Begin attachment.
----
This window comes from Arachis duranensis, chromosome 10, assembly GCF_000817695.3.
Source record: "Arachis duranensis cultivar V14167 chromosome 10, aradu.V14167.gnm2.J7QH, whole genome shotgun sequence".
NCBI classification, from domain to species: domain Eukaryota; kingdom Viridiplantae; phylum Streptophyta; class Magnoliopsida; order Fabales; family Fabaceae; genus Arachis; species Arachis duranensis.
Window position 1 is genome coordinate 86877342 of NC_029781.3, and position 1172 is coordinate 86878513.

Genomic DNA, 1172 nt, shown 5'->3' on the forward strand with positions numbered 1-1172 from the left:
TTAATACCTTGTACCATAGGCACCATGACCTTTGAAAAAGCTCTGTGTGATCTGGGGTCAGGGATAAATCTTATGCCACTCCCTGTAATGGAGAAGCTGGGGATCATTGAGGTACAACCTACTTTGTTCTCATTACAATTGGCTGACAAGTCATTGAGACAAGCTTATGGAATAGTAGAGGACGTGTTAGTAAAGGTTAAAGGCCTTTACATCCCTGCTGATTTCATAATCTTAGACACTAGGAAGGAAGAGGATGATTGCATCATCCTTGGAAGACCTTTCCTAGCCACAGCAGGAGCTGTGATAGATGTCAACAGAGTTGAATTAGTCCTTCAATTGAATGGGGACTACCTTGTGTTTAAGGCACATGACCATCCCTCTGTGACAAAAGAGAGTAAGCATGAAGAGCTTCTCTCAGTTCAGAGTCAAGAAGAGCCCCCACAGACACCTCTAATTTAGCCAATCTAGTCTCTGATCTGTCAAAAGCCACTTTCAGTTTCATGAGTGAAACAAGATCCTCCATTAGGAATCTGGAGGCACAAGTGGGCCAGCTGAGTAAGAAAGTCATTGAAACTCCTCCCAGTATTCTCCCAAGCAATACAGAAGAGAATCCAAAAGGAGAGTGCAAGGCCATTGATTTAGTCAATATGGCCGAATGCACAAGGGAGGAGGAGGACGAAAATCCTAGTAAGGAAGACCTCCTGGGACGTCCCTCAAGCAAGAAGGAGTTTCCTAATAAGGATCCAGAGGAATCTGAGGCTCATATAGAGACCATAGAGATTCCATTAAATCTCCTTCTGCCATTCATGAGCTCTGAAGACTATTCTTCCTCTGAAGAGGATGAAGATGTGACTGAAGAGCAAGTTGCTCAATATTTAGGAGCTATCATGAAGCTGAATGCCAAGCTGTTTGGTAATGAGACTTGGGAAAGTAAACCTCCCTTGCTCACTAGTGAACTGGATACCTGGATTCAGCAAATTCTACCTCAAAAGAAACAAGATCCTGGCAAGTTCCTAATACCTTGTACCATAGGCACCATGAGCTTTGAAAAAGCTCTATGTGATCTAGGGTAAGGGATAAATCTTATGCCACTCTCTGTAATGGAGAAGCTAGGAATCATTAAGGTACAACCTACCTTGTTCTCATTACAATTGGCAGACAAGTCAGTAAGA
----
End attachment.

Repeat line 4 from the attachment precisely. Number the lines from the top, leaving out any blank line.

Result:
Window position 1 is genome coordinate 86877342 of NC_029781.3, and position 1172 is coordinate 86878513.